However, presenting this as being "represented by a military force that plainly can't tell the difference between right and wrong" is badly misframing the challenge.
Military forces do not "represent" - they fight. The issue is not "representing" at all, it is winning. Fighting the wrong battles and engaging in self-defeating behaviour of course does not help win such battles.
Ignoring anti-torture conventions raises the costs to the United States (and its allies as well, to get away from mere parochial national interest for a second). It likely generates more opposition, raising the cost to win. A short termist reaction.
At least in terms of the blundering wide-spread use of low-grade torture that the United States has begun to engage in. Blundering.
Representing doesn't enter into that. Wars and violence require unpleasant things to happen. Inhumanity to man if you want, but it is fundamental to conflict. Given the reality of that conflict, the fundamental challenge is winning. Winning not merely the battle but the war.
As well as looking out for long term interests.
Sadly the common sense of the individual soldier (and in the pressure of the moment, it may indeed make a great deal of sense to engage in short term violence to control violence) is not the best guide for long term interest, however one should respect the individual soldier and the dangers faced.
The key problem with having first allowed clumsy, blundering use of torture to become ordinary if not routine is (i) it is both natural and expected that as the story put it, the peers judging the soldiers will understand and contextualise the actions - letting their colleagues off at one level, even if disapproving of the actions, (ii) that the same actions will seem twisted and a confirmation of bad intent to the outsider.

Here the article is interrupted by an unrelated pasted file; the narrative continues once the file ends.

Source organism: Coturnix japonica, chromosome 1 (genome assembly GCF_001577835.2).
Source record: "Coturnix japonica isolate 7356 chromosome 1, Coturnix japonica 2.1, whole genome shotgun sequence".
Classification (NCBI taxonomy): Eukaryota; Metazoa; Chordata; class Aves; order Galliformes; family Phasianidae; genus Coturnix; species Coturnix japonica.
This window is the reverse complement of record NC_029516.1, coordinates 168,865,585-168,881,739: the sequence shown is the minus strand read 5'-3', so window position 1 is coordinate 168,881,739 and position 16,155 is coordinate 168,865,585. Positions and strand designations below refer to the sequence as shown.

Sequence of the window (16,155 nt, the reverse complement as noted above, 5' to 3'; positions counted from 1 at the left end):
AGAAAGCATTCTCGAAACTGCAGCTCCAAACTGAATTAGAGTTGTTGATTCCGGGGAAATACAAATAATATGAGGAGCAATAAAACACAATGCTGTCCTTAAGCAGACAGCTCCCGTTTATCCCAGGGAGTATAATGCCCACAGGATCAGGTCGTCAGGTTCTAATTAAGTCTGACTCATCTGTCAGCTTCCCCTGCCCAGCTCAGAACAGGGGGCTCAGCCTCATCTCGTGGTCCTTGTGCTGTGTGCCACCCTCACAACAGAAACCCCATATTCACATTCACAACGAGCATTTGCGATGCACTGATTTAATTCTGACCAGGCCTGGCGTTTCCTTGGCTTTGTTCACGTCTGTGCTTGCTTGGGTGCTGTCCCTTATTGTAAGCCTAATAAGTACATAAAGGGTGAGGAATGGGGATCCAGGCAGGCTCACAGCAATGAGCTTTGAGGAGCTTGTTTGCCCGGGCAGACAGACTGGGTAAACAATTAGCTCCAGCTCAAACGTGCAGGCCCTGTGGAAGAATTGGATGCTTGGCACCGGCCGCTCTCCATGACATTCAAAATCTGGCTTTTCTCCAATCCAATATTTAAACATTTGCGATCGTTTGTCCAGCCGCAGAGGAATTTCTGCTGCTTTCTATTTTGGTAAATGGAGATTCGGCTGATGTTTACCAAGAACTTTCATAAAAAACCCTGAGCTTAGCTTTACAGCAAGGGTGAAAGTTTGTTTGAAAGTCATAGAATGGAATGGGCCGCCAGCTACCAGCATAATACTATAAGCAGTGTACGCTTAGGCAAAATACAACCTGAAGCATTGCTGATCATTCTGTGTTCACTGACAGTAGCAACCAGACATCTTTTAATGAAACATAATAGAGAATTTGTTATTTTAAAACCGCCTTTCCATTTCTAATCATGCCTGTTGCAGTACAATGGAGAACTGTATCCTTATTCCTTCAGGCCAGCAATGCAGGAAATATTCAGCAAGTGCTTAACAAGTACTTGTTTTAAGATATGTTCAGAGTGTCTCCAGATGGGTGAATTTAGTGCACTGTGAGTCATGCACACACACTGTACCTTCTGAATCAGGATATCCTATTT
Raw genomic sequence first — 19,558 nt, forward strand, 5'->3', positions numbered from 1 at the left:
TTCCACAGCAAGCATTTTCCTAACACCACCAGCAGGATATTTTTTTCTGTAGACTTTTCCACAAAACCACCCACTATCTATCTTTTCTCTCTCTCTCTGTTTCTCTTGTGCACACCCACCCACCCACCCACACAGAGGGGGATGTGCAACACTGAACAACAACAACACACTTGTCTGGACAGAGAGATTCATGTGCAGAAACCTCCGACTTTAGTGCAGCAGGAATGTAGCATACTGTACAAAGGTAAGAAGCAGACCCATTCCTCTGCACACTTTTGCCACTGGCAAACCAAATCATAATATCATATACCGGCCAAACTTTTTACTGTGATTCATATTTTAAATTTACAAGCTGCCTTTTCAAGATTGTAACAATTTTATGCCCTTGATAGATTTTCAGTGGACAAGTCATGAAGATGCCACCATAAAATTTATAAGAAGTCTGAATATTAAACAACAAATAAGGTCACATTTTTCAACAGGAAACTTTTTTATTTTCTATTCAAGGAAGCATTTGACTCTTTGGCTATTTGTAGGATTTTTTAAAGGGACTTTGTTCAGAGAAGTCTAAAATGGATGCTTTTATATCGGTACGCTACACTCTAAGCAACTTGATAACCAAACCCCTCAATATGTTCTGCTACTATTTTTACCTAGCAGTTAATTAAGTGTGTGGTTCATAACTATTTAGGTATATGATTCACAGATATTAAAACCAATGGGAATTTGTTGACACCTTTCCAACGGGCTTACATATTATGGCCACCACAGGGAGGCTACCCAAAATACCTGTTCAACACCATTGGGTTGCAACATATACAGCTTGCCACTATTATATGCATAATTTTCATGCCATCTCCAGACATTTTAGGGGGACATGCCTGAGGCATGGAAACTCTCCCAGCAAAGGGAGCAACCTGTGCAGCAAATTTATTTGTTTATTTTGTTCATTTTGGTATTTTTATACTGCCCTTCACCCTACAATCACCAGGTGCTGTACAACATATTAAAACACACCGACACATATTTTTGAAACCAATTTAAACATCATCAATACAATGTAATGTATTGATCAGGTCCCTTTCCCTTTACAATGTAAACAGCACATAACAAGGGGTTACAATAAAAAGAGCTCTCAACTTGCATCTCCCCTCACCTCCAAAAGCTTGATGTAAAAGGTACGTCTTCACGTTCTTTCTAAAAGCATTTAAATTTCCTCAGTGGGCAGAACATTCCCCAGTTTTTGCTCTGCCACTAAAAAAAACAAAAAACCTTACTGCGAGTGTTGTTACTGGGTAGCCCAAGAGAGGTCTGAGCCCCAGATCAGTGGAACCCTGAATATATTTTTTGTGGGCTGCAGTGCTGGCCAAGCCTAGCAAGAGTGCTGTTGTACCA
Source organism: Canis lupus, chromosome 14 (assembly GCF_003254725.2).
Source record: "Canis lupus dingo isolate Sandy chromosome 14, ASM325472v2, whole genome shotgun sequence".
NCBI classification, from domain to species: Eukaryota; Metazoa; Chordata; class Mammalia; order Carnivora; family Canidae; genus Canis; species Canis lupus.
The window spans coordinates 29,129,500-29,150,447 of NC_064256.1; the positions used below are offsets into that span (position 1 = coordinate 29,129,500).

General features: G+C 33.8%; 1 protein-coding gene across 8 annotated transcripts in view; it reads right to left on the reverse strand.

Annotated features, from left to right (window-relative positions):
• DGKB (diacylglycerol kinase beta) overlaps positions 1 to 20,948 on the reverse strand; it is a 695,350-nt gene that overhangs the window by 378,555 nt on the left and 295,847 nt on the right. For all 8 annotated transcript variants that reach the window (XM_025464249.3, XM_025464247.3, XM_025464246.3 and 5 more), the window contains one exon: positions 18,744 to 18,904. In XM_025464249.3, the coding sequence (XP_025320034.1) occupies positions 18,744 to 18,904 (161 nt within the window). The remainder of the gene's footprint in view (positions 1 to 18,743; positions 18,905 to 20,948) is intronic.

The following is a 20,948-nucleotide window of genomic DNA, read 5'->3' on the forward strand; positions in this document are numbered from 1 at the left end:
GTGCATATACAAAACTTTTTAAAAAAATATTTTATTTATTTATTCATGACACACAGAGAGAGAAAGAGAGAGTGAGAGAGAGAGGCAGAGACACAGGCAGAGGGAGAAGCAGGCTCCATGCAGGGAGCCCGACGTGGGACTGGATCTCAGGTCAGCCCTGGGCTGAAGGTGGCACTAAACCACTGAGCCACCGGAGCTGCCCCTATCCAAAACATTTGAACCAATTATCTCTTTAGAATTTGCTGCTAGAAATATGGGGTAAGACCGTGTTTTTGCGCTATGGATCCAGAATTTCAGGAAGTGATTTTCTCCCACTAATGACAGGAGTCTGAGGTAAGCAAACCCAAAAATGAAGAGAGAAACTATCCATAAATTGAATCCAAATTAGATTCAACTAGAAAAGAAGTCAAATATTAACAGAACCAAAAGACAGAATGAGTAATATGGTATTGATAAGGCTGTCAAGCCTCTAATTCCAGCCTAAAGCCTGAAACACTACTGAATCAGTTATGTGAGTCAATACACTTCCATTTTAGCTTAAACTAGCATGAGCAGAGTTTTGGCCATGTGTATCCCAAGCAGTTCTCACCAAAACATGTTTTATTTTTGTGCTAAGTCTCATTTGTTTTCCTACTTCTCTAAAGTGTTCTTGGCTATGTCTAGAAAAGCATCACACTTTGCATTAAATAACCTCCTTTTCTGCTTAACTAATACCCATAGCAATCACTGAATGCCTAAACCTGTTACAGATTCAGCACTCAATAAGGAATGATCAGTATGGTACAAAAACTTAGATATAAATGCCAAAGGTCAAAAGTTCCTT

Rather like the understanding my 'pious middle'of the Islamic world can extend to at least some portion of the jihadi activists.
Mirror image problems.
Posted by: The Lounsbury at February 13, 2006 09:17 PM
Will post further when I am not stoned out of my gourd on sinus medication.
However, one of the dangers of explicitly allowing physical interrogation techniques of nearly any sort, as Doug Cassell pointed out in the referenced debate (and he's a guy who knows a thing or two about torture and the military), is that interrogators rarely have the discipline to stop even when the rules specifically tell them to. And this is even more true when the rules are unclear and/or contradictory, let alone when they are just plain wrong.
(And yes, I do believe sometimes people should not do things because they are simply wrong, even if the immediate utility of being a moral human being isn't apparent.)
Posted by: Eva Luna at February 13, 2006 09:31 PM
One parting thought before the synapses totally shut down...despondent though I may be about the prevalence of torture, I can only console myself with the thought that John Yoo must have an awfully difficult time getting laid in Berkeley.
Posted by: Eva Luna at February 13, 2006 09:48 PM